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 Collaborative activities Malaria control for ethnic minorities
The Hunt for Malaria: It Takes a Village to Stop a Deadly Disease

The Huffington Post and the NGO alliance InterAction-The Hunt for Malaria: It Takes a Village to Stop a Deadly DiseaseThe road to Nega Nega is lined with sugarcane, and the air smells like molasses. In this sweet-smelling village in southern Zambia, a remarkable thing is happening. Malaria is o­n the run.


Nurse Given Kasanga and 11 members of the local health committee are working together to banish malaria from their community. Given, a gentle man with an infectious smile, leads the effort for the village. The health committee members are a special force of volunteers who hand out bednets, get rid of standing water that could attract mosquitos, and partner with Given to get people tested and treated for the disease.

"Our intention," says volunteer Mwenda Machiha, "is to finish malaria."

Their efforts are making a lasting difference: Nega Nega is almost clear of malaria. In fact, across Zambia's southern province, malaria cases have plummeted since the government, PATH, local health workers, and community volunteers joined forces. The rate was cut in half in just two years.

In hundreds of Zambian villages, people passionate, dedicated and brave have stepped up to help this extraordinary effort. Teachers, ministers and traditional chiefs urge families to protect their children. Volunteer health workers walk long days to test and treat every single person in a village. Children of all ages hold out their fingers for the prick of the malaria test (and try not to cry). So many people coming together to control their destiny is quite a sight.

To truly eliminate malaria, the cycle of transmission from humans to mosquitos and back again has to stop. So, with the support of PATH's Malaria Control and Elimination Partnership in Africa, Given trained his volunteers to become malaria hunters, tracking down anyone who may have been exposed to the disease. These people can harbor hidden malaria parasites in their bodies even if they don't have symptoms. All it takes is o­ne mosquito bite to spread the parasite o­n.

The biggest concern now is the seasonal workers who come to Nega Nega to cut the sugar cane. They bring the threat of malaria with them. And villagers can still contract malaria when they travel to places where the disease has yet to be tamed.

Places like Chipepo, which lies to the south o­n lovely Lake Kariba.


A lake where life could be good

The road to Chipepo is nerve- and bone-wracking. More rock than dirt, deeply rutted and perilously steep. The lakeside village smells like fish, and mosquitos nag in the muggy air.

Weckie Mwene, a teacher at the local school, explains just how bad malaria can be for families and communities. His students come down with the delirious fevers and severe headaches four or five times a year.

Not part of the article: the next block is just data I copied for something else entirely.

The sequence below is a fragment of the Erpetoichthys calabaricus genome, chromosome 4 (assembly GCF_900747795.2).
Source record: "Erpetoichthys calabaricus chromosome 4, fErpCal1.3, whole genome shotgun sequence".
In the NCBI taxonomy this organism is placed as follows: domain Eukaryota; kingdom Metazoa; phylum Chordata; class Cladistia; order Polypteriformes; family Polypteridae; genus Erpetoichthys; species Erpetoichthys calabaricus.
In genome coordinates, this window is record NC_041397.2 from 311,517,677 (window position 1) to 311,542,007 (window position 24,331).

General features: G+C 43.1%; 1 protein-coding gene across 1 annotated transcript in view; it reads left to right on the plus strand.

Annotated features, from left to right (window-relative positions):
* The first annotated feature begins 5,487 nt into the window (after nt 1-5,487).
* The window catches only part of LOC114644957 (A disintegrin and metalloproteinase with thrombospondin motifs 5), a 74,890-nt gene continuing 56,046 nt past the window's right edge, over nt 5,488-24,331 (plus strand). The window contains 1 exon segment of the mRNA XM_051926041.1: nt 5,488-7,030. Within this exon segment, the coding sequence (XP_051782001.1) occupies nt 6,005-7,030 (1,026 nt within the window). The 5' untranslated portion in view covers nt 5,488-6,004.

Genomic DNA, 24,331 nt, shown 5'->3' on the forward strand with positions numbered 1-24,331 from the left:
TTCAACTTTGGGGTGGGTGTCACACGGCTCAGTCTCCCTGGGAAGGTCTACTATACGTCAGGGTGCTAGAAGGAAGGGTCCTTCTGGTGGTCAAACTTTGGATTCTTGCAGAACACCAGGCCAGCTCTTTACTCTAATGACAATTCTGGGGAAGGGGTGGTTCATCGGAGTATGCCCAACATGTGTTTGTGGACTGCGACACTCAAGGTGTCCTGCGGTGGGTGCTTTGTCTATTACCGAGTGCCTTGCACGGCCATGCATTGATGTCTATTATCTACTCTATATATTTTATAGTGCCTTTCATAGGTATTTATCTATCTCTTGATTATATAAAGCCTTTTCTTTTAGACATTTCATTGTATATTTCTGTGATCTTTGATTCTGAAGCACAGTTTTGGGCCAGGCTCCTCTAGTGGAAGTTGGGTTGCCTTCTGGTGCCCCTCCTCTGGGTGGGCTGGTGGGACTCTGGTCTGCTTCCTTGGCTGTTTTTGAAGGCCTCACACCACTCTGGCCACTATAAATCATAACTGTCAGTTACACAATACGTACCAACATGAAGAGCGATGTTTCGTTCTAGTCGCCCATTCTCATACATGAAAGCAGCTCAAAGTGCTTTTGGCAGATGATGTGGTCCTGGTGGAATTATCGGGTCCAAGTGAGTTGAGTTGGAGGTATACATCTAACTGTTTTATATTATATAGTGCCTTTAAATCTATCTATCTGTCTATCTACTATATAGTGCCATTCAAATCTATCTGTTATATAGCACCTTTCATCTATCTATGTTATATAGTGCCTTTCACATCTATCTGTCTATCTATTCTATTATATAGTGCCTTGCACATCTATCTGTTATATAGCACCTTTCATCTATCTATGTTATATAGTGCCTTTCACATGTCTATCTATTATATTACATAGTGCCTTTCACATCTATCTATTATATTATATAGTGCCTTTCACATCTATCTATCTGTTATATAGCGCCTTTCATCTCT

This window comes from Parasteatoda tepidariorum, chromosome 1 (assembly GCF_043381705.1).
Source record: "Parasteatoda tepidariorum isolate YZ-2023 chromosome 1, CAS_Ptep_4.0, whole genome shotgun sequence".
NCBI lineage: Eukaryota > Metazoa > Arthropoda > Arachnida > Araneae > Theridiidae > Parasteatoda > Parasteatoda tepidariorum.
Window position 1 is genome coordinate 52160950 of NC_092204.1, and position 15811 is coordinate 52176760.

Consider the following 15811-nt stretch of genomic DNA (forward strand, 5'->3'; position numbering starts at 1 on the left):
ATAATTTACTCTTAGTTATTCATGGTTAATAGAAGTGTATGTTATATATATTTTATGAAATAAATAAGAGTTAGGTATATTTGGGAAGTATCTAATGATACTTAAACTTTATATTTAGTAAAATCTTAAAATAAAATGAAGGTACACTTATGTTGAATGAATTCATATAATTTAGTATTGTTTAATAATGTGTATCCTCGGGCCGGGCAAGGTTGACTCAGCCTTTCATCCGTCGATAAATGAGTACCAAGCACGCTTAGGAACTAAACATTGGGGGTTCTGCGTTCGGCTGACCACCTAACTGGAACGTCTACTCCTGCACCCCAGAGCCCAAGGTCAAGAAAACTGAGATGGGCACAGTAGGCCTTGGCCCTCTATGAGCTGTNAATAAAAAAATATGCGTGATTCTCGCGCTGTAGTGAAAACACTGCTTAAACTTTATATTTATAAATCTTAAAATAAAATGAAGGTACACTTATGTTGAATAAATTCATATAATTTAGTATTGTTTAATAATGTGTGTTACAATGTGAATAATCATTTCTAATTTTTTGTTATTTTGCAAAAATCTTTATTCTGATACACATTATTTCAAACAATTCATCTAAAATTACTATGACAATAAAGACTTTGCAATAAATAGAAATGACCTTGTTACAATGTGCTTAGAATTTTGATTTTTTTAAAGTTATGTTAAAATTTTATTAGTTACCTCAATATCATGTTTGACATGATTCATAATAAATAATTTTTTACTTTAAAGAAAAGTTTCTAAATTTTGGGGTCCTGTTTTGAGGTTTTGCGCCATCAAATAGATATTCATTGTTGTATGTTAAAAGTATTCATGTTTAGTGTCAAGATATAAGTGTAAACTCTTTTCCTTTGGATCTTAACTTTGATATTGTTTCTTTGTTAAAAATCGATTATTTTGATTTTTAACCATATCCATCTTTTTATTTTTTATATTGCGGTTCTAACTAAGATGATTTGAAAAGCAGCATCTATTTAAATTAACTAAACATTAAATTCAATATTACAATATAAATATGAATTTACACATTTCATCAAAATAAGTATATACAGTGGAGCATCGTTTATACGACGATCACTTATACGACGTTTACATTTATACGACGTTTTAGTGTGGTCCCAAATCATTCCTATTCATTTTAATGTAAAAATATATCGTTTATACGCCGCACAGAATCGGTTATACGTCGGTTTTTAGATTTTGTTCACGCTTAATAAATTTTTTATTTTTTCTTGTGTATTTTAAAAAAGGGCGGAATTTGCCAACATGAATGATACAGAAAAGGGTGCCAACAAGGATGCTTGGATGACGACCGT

"They miss classes," Weckie says. "One boy was trying to write his exams and fainted. They can't graduate."

His own family has suffered deeply. His wife, Mainza, contracted malaria when she was pregnant and miscarried. The loss of potential in this village is enormous.

"I worry so much for my wife and daughter," Weckie says, "because malaria is a deadly disease here."

Malaria efforts are beginning in Chipepo as well. Bednets have been distributed, and health workers will soon be testing and treating people. Weckie is pleased to hear it: "If malaria could be eliminated, life could be good."

To reach the finish line

Back in Nega Nega, life is getting better. Children no longer miss out o­n school because of malaria, and their parents don't miss work. But until malaria is completely eliminated, our work together is not done.

Photo Credit: PATH/Gabe Bienczycki

The urgency becomes clear when Given and a volunteer share the story of a boy named Rogan. Two months earlier, the two-year-old traveled with his mother to visit family in a village near Chipepo. Shortly after, he came down with cerebral malaria. When Rogan began convulsing, his mother rushed him to the clinic.

Given takes a deep breath before he shares how he tried to save Rogan. How he couldn't insert an IV because the boy was so dehydrated from vomiting. How he waited four hours for an ambulance to arrive -- too late.

"What I saw with that child dying from malaria," he says, "I don't want anyone else to go through that."

No country in sub-Saharan Africa has eliminated malaria. To reach the finish line, PATH is piloting a number of new approaches. For example, we're working with in places like Chipepo to treat every single person with antimalarial medication in o­ne fell swoop. The antimalarial kills parasites that tests might not detect and prevents new infections for a month. By then at least two generations of mosquitos will live and die, reducing the chance of mosquito-to-human transmission.

Given says with optimism, "I really hope to live to see the day when malaria is at zero in Africa."

With people like Given and thousands of others dedicated to this effort, Zambia -- and all of Africa -- will surely make malaria history.



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